Monday, July 14, 2014

Fellowship with my church. Important or impotent?

On the first day of the week, we assembled to break bread.  Paul spoke to them, and since he was about to depart the next day, he extended his message until midnight. - Acts 20:7
This is the clearest verse in the New Testament that indicates Sunday was the normal meeting day of the apostolic church.  Although it’s not commanded, it is their example, and one that the church has followed for over 2,000 years.  Because it is not commanded (and Sunday is not the "Sabbath" of the Big Ten), we have liberty today to worship corporately whenever.  

(I'm excited to hear of churches that have multiple worship gatherings on Sundays and because of growth need to find other days as well.)

Because our country was founded by Christians (read their documents), Sunday was go-to-church day for them and our culture originally viewed it as “The Lord’s Day”.  So, it was a standard day off for most everyone.  My generation can remember back not too long ago when most stores were closed on Sundays?  Why was that?  It goes back to our Christian roots as a nation.  At one time virtually everybody went to church in America.  

But going to church for tradition or because it's expected can ring very shallow.  There ought to be more, don't you think?  Something changes in my life when I want to do something and am passionate about it, opposed to having to do something that I just don't see as important.

How important was fellowship to these first century Christians?  Apparently they put everything else aside to eat and fellowship and be taught through the night on Sunday.  And consider that in their pagan culture Sundays were no different from any other days.  So it likely wasn’t a day off, unless they took it off, or were self-employed and set their own schedules.  Many of them were probably slaves and had no choice when they worked.   

So, on the Lord's Day, after a full day of labor, they went home, whipped up something for the pot luck dinner and headed to the place of fellowship and worship.   That made for a long day.  And in this occasion they didn’t just have a normal (whatever that meant to them) Sunday evening service.  The Apostle Paul was in town and would be speaking at their church that night.  Everybody would want to be there!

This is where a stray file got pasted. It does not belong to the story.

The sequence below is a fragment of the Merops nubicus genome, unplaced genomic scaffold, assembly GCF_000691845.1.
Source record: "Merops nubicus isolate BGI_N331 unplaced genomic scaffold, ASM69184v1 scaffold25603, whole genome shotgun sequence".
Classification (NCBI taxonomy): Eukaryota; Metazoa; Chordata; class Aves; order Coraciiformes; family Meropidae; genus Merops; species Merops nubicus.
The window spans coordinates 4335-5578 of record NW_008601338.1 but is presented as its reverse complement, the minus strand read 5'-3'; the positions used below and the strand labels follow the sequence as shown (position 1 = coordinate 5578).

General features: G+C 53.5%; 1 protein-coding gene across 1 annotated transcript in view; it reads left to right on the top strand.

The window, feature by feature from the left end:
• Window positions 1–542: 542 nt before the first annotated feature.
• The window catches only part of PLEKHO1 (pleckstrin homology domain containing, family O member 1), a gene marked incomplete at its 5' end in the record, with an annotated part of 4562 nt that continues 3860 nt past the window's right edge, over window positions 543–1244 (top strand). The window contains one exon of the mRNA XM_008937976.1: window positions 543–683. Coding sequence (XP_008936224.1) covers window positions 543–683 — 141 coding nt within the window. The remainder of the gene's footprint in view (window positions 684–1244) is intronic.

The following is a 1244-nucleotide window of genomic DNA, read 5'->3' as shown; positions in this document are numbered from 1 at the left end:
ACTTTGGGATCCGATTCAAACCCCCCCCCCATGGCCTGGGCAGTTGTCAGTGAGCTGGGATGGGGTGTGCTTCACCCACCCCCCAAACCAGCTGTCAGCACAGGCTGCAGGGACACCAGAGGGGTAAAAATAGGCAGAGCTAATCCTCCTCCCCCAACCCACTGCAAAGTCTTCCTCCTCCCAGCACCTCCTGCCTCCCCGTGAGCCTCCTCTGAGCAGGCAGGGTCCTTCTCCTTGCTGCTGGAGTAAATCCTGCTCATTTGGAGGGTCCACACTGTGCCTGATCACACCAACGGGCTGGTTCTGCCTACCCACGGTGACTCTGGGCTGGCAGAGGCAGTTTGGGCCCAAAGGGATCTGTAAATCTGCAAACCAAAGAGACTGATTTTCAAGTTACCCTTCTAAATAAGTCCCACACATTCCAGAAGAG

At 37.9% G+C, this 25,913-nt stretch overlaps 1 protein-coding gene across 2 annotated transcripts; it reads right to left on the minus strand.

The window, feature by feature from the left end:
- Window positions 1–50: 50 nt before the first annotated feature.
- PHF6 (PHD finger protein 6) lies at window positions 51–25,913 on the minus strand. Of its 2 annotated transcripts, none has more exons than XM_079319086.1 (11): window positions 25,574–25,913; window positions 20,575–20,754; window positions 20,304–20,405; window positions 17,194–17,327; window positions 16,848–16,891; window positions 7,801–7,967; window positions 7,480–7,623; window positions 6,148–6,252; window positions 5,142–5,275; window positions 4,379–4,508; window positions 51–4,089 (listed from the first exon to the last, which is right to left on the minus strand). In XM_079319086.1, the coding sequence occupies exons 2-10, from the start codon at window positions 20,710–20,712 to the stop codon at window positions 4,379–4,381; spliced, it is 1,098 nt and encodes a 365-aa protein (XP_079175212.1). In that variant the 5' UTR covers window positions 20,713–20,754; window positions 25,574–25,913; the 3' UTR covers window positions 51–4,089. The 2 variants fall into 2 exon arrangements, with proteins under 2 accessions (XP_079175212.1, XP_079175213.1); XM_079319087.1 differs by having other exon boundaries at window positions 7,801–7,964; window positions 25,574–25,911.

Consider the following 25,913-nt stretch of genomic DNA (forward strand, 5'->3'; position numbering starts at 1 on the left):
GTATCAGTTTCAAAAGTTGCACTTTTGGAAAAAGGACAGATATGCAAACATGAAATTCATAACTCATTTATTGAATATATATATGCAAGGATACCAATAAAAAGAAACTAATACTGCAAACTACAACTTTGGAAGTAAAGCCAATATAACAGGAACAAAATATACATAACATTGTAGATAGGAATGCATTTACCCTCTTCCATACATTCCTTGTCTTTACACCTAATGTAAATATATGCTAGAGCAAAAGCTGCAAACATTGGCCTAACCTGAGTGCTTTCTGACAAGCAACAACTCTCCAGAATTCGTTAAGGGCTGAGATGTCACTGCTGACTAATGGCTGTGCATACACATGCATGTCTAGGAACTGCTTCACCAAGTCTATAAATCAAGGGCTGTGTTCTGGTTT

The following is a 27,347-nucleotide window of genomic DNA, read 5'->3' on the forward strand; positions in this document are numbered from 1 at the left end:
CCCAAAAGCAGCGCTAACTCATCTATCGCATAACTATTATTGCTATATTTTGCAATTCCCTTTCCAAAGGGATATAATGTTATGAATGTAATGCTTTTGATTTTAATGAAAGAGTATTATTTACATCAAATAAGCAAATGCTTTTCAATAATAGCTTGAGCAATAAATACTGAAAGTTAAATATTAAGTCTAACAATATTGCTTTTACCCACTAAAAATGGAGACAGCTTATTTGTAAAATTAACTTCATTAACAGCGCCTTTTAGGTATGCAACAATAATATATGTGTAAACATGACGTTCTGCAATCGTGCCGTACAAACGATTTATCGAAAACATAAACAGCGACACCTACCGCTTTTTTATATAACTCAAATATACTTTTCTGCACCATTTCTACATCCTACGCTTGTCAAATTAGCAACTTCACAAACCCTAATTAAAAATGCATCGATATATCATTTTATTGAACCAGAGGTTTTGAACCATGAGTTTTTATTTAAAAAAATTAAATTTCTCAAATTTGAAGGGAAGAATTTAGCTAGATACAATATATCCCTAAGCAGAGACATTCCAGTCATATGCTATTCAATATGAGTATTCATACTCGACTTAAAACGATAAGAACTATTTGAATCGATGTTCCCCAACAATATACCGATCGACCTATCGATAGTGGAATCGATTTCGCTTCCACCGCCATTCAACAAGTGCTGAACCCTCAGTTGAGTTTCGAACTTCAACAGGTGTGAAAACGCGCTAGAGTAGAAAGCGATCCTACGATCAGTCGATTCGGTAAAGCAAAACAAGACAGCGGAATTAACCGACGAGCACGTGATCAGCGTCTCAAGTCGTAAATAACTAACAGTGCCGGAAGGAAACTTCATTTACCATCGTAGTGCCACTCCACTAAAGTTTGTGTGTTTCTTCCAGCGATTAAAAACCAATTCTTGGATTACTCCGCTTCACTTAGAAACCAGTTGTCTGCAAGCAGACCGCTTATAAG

Luke graciously let's us know that Paul was long-winded!  He "extended his message until midnight"!  So passionate about gathering together were these believers that even sleep was less important to them than being together as a church. 

I have pastor friends who tell me how upset people in their churches get if the service goes past noon.  They will tap on their watches, or set their alarms for 12:00 to let the preacher know that "his" time is up.  Some, they tell me,  will get up and leave.  For them beating the Methodists to the lunch buffet or Cracker Barrel is priority #1.   

And without exception, those kinds of churches, filled with believers who have more important things to do on the Lord’s Day than worship and fellowship, are weak, sick and powerless. Perhaps if we had more of this passion for the church and fellowship and teaching we might see God revive the churches in America.

Perhaps one day they'll wake up to the fact that without the church we who are Christians are left to deal with a world out to destroy our faith and our families.  That’s why the Bible assumes every Christ-follower will partner with a local church.  That's why apart from the protective umbrella of the church we’re like sheep outside the fold and easy prey for the wolves.  Hanging with the church is a powerful detriment to wandering, starving and disappearing back into a world from which we were salvaged.

Jesus didn't create the church out of boredom.  The church is so important to Him that we're told in Ephesians 5 that He died for "her".  She's His bride.  When we who profess Him as our Lord lose our passion for being with this amazing family there should be warning lights flashing that our hearts are in danger of finding other loves.  


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